Compared by critics to Kafka, Joyce, and Musil, H. G. Adler is becoming recognized as one of the towering figures of twentieth-century fiction. Nobel Prize winner Elias Canetti wrote that “Adler has restored hope to modern literature,” and the first two novels rediscovered after his death, Panorama and The Journey, were acclaimed as “modernist masterpieces” by The New Yorker. Now his magnum opus, The Wall, the final installment of Adler’s Shoah trilogy and his crowning achievement as a novelist, is available for the first time in English.
Drawing upon Adler’s own experiences in the Holocaust and his postwar life, The Wall, like the other works in the trilogy, nonetheless avoids detailed historical specifics. The novel tells the story of Arthur Landau, survivor of a wartime atrocity, a man struggling with his nightmares and his memories of the past as he strives to forge a new life for himself. Haunted by the death of his wife, Franziska, he returns to the city of his youth and receives confirmation of his parents’ fates, then crosses the border and leaves his homeland for good.
Embarking on a life of exile, he continues searching for his place within the world. He attempts to publish his study of the victims of the war, yet he is treated with curiosity, competitiveness, and contempt by fellow intellectuals who escaped the conflict unscathed. Afflicted with survivor’s guilt, Arthur tries to leave behind the horrors of the past and find a foothold in the present. Ultimately, it is the love of his second wife, Johanna, and his two children that allows him to reaffirm his humanity while remembering all he’s left behind.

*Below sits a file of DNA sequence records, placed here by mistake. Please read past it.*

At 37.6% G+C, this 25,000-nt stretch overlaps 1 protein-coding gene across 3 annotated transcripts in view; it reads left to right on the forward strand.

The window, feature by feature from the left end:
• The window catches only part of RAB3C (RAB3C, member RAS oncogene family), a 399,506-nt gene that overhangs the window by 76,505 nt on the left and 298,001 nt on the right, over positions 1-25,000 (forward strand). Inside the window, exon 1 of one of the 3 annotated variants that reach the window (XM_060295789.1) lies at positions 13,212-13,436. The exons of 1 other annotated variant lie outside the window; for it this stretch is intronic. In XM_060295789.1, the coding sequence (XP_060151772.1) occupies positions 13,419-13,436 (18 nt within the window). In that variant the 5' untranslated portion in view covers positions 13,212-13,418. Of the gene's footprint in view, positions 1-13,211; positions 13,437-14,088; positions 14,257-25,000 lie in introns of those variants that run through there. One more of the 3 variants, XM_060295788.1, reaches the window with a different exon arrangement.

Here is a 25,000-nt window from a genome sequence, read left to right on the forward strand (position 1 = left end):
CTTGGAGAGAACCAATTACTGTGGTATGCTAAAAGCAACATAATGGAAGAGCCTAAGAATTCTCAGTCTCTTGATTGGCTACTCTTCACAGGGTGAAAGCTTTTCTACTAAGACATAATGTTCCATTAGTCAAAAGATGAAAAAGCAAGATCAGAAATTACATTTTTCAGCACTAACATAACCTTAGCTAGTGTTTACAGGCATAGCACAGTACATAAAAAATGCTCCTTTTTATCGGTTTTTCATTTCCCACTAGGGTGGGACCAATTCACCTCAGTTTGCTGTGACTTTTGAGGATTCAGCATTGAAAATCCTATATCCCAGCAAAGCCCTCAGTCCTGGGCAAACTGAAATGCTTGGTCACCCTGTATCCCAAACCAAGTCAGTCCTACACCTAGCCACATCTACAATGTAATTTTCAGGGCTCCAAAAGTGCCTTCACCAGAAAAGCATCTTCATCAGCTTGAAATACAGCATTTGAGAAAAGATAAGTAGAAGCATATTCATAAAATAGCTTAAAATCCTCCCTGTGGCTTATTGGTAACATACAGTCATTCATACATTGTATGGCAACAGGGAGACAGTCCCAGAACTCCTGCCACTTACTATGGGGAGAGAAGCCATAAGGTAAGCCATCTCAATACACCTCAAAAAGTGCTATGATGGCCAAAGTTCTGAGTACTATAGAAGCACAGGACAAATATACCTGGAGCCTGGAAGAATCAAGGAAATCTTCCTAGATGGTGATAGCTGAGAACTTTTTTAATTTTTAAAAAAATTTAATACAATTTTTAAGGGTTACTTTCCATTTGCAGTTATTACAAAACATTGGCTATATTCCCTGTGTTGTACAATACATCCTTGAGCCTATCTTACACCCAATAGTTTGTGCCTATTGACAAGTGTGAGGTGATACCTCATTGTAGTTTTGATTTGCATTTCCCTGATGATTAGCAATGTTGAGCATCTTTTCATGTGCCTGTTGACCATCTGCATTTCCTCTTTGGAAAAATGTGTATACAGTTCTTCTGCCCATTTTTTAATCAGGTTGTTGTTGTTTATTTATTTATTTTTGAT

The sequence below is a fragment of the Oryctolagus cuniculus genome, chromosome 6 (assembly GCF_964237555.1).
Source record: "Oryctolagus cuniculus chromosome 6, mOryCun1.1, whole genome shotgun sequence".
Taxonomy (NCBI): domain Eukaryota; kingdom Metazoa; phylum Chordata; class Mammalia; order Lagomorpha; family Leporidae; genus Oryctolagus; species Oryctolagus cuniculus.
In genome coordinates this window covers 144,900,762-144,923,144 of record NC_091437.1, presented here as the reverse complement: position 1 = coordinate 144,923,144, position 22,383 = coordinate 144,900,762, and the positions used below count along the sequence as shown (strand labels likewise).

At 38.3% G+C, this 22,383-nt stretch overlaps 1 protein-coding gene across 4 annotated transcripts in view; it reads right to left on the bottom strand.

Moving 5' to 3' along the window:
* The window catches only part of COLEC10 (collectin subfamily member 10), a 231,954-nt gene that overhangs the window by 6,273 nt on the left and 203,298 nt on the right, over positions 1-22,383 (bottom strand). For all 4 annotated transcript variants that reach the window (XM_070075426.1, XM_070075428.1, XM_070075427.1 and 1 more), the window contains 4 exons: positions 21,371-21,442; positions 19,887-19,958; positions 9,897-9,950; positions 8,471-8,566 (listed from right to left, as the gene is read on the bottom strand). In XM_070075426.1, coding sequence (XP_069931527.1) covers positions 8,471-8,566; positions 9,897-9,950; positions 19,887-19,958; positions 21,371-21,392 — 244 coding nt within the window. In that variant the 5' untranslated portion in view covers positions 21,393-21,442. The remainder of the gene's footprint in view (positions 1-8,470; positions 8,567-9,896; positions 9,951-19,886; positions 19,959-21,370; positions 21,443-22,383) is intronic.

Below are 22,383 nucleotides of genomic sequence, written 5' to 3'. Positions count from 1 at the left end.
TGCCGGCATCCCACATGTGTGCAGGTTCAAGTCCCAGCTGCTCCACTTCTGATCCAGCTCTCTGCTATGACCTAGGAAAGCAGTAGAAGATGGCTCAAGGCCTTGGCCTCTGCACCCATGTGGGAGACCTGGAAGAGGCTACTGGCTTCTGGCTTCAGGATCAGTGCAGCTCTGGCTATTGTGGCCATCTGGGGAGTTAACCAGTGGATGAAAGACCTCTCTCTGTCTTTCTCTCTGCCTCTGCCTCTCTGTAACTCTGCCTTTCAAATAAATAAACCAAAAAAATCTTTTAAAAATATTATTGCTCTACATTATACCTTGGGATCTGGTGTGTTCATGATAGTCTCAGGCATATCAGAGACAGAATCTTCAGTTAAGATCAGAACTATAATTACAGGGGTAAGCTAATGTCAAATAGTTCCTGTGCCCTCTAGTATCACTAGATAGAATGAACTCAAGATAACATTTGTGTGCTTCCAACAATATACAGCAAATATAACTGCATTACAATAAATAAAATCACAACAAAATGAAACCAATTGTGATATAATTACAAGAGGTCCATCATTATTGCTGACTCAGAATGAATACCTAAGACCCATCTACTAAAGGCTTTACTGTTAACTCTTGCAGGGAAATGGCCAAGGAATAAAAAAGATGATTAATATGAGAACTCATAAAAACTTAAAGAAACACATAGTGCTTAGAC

The Wall is a magnificent epic of survival and redemption, powerfully told through stream of consciousness and suffused with daydream, fantasy, memory, nightmare, and pure imagination. More than a portrait of a Holocaust survivor’s journey, it is a universal novel about recovering from the traumas of the past and finding a way to live again.
Praise for The Wall
“[A] majestic novel . . . Adler’s prose is tidal, surge after narrative surge rushing forward and then enigmatically receding, the moment displaced by memory, and memory by introspective soliloquy.”—Cynthia Ozick, The New York Times Book Review
“A towering meditation on the self and spirit . . . The writing is sonorous and so entirely devastating that the reader is compelled to pore over every word.”—Publishers Weekly (starred review)
“Masterful and utterly unique.”—The Jerusalem Post
“Haunting and utterly heart-wrenching . . . a literary masterpiece.”—Historical Novels Review
“An epic novel . . . an unforgettable portrait.”—The Jewish Week
“[A] pensive portrait of a man struggling to find a place in the world after enduring transformative calamity . . . an eloquent record of suffering—and perhaps of redemption as well.”—Kirkus Reviews
Praise for H. G. Adler’s novels The Journey and Panorama, translated by Peter Filkins
“Modernist masterpieces worthy of comparison to those of Kafka or Musil.”—The New Yorker
“Haunting . . . as remarkable for its literary experimentation as for its historical testimony.”—San Francisco Chronicle, on Panorama
From the Hardcover edition.